The Armstrong affair pisses me off for a number of reasons and all of my friends have, at one point or another, listened to a rant from me on the issue over the past few months. Keep in mind that, unlike baseball or football, the cycling world is very small and celebrities don’t really exist. Unlike a Barry Bonds or a Peyton Manning, it’s not uncommon among cyclists to know a few people that have raced in Europe at one point or another. Every bike shop I’ve worked at had a Wednesday night group ride during the road season and local pros that actually made their living racing bikes usually showed up. Pro racers are more or less living hand to mouth because the line between professional and top amateur is very small. The majority are sponsored, but it isn’t a million dollar endorsement deal. Pros will usually get a couple of frames, a few wheelsets, and occasionally a full bike. Cycling is an expensive activity and pros break a lot of parts. Most are not mechanics – many can not change a flat tire – and bike service is also expensive. I usually didn’t charge racers for working on their bikes and they typically responded with the occasional six-pack for the shop for the help.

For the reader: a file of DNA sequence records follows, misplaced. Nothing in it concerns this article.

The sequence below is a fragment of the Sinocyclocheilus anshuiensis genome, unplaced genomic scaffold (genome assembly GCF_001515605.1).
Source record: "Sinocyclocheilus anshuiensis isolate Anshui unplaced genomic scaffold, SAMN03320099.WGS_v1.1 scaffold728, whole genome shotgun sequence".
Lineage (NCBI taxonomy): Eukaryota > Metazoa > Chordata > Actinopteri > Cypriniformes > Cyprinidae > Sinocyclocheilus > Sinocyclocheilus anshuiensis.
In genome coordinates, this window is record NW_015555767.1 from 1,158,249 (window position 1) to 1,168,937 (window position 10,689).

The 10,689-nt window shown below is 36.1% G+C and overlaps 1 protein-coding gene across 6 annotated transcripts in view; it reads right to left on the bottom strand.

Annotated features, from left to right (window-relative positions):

If a local pro gets picked up by a European team, the story doesn’t change much. Their gear is all paid for and they obviously live and race in Europe, but they aren’t making millions. They are still broke, but they’re living their dream to race in Europe and be numbered among the fastest men in the world. Virtually none have an education of any real merit, although college racing in the US has started to take off, so hopefully this will change. Most of the individuals that I’ve known that have done this come back after a season because they weren’t able to compete at that level. The majority are known as domestiques, cycling shorthand for a support rider. Cycling is without a doubt one of the greatest team sports. A big part of the reason that Armstrong won all those races was his team. I’m not going to try and explain why cycling is a team sport and you certainly don’t hear Lance brag about how strong and amazing guys like George Hincapie got him to the top of the mountains first. At any rate, I say all of the above to try and give an impression to non-cyclists about what it’s like as a pro racer – you aren’t really anything special, you’re broke, one injury away from being homeless, and for the majority, it’s a job like anything else.